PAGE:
Where to Invest Money in the Philippines?

James Ryan Jonas

Here again is that perennial question, “I have extra cash. Where should I put my money?”

We’ve previously posted a lot of articles like this before, but if you’re looking for another article that will answer this question, don’t worry. We’ll give you another one that provides a comparative pros and cons analysis of various investment products.

Just a disclaimer, though, the “perfect” investment does not exist. That’s because there is no right mix of investments that can suit all people.

Everyone faces unique circumstances and has varying investment goals.

Thus a person has to determine the appropriate portfolio investment mix that will work given his or her financial situation and financial objectives.

Now if you’re ready to evaluate alternative options where you can place your money, read on. We provide below a short description of five (5) investment options where you can invest your money.

Learn and decide which one’s best for you!

1. Government securities

Pros: Examples of government securities are Retail Treasury Bonds, Pag-ibig Housing Bonds, and Treasury Bills (T-Bills). These are relatively safe since they are guaranteed by the Philippine government. They also provide steady and regular income every year. Most of the government securities can be liquidated by selling to other investors or by selling back to banks that offered the product.

Cons: Relatively low interest. Since the investment is guaranteed, the yield is minimal. Although higher than traditional savings and current accounts, interest earnings from government securities may still be lower as compared to other investments.

What to do: Hold some government securities as part of your portfolio. You may want to invest directly in these instruments or join a Mutual Fund or Unit Investment Trust Fund investing in government securities

2. Corporate Bonds

Pros: As fixed income instruments, Corporate Bonds give fixed interest income for a specified number of years. The rate is usually higher than that offered by government securities or bank deposits.

Cons: Bonds come with risk. That means the higher the interest rate offered, the higher the risk as well that the company will default on payments. If the company folds up, it may end up not paying its bond investors. Unlike bank deposits, bonds are not guaranteed by an insurance company like PDIC.

What to do: Put some money in bonds especially if your financial goal is to preserve capital. Hold it for the long term. Choose only bonds with good rating (Read: Easy Guide on How to Invest in Bonds).

3. Mutual Funds, Unit Investment Trust Funds, and Exchange Traded Funds

Pros: Mutual funds, Unit Investment Trust Funds (UITF), and Exchange Traded Funds (ETF) are pooled or collective investment schemes offered by banks and other financial institutions. You benefit from the expertise of fund managers in charge of investing your cash. You need not be concerned with daily fluctuations of asset prices or where to place your money. The investment managers will do that for you.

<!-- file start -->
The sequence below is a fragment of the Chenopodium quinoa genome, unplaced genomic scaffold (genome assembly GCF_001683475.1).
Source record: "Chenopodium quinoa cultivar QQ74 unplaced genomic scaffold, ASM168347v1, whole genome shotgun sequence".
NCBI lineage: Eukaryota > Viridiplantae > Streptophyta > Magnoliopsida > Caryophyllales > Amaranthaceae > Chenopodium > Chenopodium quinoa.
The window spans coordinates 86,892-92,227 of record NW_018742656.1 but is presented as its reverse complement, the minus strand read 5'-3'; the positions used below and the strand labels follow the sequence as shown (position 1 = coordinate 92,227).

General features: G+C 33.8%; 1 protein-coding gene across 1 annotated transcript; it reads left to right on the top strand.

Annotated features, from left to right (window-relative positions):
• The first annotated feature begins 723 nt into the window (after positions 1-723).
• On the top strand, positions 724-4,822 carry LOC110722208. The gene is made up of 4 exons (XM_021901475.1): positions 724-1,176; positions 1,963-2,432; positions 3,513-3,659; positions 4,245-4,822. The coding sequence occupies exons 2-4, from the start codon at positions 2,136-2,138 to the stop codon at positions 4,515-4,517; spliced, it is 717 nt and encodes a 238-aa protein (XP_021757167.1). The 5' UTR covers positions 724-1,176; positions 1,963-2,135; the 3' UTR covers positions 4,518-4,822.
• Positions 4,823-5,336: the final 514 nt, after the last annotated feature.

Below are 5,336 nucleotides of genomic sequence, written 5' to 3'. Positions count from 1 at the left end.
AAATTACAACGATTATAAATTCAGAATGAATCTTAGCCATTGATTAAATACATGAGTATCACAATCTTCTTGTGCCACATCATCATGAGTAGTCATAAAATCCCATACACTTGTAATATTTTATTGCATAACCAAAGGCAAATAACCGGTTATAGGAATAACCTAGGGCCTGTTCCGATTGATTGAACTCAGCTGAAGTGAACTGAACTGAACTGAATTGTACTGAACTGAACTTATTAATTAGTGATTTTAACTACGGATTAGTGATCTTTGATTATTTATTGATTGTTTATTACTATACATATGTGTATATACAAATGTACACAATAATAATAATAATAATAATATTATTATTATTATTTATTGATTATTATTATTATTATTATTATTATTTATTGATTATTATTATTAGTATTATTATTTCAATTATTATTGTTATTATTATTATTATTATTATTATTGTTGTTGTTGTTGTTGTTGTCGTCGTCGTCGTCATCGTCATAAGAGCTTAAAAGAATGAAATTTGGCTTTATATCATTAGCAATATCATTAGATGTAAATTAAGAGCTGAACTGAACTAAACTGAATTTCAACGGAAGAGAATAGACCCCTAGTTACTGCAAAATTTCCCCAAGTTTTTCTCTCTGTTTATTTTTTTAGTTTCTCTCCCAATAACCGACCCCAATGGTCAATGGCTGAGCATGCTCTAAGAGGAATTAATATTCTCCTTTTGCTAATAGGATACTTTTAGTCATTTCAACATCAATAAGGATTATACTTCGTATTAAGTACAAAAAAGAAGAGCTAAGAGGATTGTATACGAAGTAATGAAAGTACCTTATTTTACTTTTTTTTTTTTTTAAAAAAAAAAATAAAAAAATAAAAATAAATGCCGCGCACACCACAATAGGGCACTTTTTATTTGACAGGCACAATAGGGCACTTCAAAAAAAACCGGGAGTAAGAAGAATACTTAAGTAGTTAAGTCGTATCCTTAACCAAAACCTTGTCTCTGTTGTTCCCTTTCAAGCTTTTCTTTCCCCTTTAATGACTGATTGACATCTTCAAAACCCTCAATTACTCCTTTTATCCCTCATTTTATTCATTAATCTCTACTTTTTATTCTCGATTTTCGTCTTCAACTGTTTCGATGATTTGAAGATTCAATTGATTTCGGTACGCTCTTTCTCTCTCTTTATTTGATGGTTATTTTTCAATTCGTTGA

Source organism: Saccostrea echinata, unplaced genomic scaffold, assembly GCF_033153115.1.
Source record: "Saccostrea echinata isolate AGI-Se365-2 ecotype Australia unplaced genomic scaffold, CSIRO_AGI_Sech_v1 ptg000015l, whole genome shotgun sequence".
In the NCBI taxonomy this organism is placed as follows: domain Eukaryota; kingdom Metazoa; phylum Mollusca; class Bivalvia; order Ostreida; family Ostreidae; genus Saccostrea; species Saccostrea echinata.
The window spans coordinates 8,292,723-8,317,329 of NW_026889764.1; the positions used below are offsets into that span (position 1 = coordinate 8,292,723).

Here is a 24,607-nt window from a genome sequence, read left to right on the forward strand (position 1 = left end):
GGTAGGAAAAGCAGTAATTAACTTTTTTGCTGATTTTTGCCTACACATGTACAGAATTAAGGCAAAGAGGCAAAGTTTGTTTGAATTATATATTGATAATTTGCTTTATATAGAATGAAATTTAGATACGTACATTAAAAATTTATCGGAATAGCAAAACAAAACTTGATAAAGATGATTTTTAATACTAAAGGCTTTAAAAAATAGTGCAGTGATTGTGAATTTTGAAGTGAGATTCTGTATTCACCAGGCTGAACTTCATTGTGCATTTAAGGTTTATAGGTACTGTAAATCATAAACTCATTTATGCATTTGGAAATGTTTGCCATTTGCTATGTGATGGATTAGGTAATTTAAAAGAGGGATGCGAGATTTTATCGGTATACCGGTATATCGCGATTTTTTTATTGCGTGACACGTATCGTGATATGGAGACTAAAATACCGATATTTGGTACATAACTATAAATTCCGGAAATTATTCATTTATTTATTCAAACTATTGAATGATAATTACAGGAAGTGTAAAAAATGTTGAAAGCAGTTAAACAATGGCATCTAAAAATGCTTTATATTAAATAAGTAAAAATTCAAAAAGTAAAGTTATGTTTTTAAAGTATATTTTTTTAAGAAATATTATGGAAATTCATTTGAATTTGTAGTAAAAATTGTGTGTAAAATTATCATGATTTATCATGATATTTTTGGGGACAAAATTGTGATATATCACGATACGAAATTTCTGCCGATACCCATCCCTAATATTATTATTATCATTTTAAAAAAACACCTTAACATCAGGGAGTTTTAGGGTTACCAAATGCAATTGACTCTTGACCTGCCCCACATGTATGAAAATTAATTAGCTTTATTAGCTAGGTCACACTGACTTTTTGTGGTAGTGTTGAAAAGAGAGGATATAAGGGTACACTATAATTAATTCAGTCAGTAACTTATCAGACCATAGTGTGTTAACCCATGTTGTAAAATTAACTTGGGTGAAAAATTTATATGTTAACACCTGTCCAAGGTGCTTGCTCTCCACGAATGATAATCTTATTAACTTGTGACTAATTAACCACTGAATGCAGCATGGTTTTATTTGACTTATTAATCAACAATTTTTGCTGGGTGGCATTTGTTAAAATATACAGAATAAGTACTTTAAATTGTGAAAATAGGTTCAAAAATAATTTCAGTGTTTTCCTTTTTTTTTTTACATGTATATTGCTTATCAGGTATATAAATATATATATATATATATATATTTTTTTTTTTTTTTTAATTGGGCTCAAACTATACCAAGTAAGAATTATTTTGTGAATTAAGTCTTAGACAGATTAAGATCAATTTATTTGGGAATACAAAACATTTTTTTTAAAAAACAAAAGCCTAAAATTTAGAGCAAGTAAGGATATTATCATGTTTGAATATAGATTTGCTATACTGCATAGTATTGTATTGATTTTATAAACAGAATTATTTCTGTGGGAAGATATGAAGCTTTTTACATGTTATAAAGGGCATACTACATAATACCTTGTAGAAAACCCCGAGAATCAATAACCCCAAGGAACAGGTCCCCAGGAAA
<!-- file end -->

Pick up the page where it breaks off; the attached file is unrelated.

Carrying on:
Cons: Mutual funds and UITF that are invested in stocks may generate capital losses, which means you can lose money. There are no guaranteed returns and there is no insurance for investment loss.

What to do: Decide on an appropriate investment fund that suits your investment objective and risk appetite. Learn more about these investments here:

4. Stocks

Pros: Stocks represent your ownership shares in a company. When there is a bull run in the market, stocks perform well. You also earn a lot when you get good stocks during the initial public offering that ultimately rise in price after. In the long run, stocks may outperform bonds in terms of yield.

Cons: Returns generated by stocks are not guaranteed. It is possible to lose your money when investing in stocks.

What to do: Invest only what you can afford to lose. Hold your stock investment for the long term to ride out market price fluctuations. Learn more about stocks here: How to Invest in Stocks (Complete Guide for Filipinos)

5. Real Estate

Pros: Investing in property or real estate is lucrative because the price of a property typically appreciates over time. You can also use it to provide recurring income if you get renters or lessees to rent the property. Land, in particular, is also considered a store of value. That means its price does not usually depreciate over time.

Cons: Real estate is not very liquid and you may be tied to it, because it may not be easy for you to immediately find a buyer, should you need funds. Sometimes the market is down and you may not get a good value for the property if you are forced to sell it. Maintenance costs of the property may also be high.

What to do: When buying real estate, time it right to get a good price for your property. If you are not using it, try to rent it out. Location, location, location of the property is key. If you are getting a condo unit, read here our Tips when Buying a Condo.

Happy investing!

James Ryan Jonas teaches business management, investments, and entrepreneurship at the University of the Philippines (UP). He is also the Executive Director of UP Provident Fund Inc., managing and investing P3.2 Billion ($56.4 Million) worth of retirement funds on behalf of thousands of UP employees.